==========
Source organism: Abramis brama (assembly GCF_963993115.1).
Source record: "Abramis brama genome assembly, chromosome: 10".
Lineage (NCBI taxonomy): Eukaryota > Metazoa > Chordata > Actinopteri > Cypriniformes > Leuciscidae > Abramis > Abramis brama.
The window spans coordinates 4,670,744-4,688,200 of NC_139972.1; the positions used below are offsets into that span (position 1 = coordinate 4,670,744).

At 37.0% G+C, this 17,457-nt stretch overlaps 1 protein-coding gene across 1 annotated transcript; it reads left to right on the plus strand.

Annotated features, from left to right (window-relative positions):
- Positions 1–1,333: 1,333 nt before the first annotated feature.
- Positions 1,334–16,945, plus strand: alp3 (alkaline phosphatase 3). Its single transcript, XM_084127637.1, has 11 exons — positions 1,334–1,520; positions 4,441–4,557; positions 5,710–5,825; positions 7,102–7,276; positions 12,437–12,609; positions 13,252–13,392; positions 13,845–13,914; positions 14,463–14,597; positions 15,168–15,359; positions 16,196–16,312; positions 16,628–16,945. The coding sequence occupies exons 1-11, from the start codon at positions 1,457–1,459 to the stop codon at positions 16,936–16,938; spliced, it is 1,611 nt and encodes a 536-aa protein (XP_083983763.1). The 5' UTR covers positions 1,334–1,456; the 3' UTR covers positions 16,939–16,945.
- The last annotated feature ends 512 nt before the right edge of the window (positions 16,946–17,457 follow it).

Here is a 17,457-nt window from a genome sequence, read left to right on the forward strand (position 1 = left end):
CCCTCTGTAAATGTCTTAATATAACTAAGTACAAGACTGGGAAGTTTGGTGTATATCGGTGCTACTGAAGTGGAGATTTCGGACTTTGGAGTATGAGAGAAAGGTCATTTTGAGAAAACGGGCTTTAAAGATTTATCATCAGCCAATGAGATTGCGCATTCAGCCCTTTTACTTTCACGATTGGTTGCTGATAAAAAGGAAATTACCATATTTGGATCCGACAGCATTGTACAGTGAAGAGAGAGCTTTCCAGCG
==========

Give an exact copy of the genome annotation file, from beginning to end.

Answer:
Source organism: Abramis brama (assembly GCF_963993115.1).
Source record: "Abramis brama genome assembly, chromosome: 10".
Lineage (NCBI taxonomy): Eukaryota > Metazoa > Chordata > Actinopteri > Cypriniformes > Leuciscidae > Abramis > Abramis brama.
The window spans coordinates 4,670,744-4,688,200 of NC_139972.1; the positions used below are offsets into that span (position 1 = coordinate 4,670,744).

At 37.0% G+C, this 17,457-nt stretch overlaps 1 protein-coding gene across 1 annotated transcript; it reads left to right on the plus strand.

Annotated features, from left to right (window-relative positions):
- Positions 1–1,333: 1,333 nt before the first annotated feature.
- Positions 1,334–16,945, plus strand: alp3 (alkaline phosphatase 3). Its single transcript, XM_084127637.1, has 11 exons — positions 1,334–1,520; positions 4,441–4,557; positions 5,710–5,825; positions 7,102–7,276; positions 12,437–12,609; positions 13,252–13,392; positions 13,845–13,914; positions 14,463–14,597; positions 15,168–15,359; positions 16,196–16,312; positions 16,628–16,945. The coding sequence occupies exons 1-11, from the start codon at positions 1,457–1,459 to the stop codon at positions 16,936–16,938; spliced, it is 1,611 nt and encodes a 536-aa protein (XP_083983763.1). The 5' UTR covers positions 1,334–1,456; the 3' UTR covers positions 16,939–16,945.
- The last annotated feature ends 512 nt before the right edge of the window (positions 16,946–17,457 follow it).

Here is a 17,457-nt window from a genome sequence, read left to right on the forward strand (position 1 = left end):
CCCTCTGTAAATGTCTTAATATAACTAAGTACAAGACTGGGAAGTTTGGTGTATATCGGTGCTACTGAAGTGGAGATTTCGGACTTTGGAGTATGAGAGAAAGGTCATTTTGAGAAAACGGGCTTTAAAGATTTATCATCAGCCAATGAGATTGCGCATTCAGCCCTTTTACTTTCACGATTGGTTGCTGATAAAAAGGAAATTACCATATTTGGATCCGACAGCATTGTACAGTGAAGAGAGAGCTTTCCAGCG